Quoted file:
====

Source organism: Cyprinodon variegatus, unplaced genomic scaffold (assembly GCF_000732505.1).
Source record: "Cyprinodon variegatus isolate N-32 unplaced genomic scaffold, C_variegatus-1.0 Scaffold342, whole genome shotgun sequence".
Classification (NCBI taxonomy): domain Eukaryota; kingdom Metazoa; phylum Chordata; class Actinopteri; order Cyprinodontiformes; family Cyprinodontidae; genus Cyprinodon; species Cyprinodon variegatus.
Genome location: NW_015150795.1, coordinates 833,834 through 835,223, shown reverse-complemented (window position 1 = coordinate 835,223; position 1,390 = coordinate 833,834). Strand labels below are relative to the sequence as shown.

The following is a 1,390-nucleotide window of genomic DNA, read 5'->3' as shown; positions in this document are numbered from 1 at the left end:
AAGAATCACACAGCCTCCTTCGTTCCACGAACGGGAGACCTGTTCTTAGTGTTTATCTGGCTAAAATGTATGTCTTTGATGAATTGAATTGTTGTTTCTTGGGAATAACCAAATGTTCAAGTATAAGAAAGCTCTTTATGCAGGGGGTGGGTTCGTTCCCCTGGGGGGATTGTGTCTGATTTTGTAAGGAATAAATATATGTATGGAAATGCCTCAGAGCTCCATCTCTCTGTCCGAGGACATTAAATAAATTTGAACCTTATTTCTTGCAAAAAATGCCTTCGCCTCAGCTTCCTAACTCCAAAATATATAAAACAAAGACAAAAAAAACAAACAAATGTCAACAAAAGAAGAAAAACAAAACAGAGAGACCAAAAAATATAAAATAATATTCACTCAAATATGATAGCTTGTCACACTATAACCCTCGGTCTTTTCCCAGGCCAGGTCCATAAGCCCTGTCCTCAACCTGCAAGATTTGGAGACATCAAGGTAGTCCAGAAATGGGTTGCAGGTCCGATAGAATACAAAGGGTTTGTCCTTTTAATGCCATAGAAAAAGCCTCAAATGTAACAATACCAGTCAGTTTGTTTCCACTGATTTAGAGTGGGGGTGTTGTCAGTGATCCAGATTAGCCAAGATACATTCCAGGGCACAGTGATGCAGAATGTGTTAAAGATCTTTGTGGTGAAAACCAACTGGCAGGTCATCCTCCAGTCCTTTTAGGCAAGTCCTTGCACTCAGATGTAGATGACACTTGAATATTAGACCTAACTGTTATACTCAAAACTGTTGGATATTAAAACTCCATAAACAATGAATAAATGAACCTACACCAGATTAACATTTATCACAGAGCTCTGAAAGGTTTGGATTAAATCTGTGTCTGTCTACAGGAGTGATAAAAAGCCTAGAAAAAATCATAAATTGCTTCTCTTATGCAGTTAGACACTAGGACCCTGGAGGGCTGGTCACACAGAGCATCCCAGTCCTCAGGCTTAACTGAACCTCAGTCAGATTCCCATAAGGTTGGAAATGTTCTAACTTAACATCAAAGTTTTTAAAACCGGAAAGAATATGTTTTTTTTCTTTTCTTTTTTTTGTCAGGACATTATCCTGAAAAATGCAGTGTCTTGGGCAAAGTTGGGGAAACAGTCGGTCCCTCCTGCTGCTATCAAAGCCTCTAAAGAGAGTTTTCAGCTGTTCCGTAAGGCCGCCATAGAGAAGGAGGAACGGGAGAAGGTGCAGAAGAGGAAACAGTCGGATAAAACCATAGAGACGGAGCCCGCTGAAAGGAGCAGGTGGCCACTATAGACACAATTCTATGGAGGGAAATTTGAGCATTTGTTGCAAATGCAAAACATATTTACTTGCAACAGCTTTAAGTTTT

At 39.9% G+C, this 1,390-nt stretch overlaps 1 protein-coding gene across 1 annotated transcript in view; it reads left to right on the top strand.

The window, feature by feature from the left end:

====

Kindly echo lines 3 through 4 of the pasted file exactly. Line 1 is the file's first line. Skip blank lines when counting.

Classification (NCBI taxonomy): domain Eukaryota; kingdom Metazoa; phylum Chordata; class Actinopteri; order Cyprinodontiformes; family Cyprinodontidae; genus Cyprinodon; species Cyprinodon variegatus.
Genome location: NW_015150795.1, coordinates 833,834 through 835,223, shown reverse-complemented (window position 1 = coordinate 835,223; position 1,390 = coordinate 833,834). Strand labels below are relative to the sequence as shown.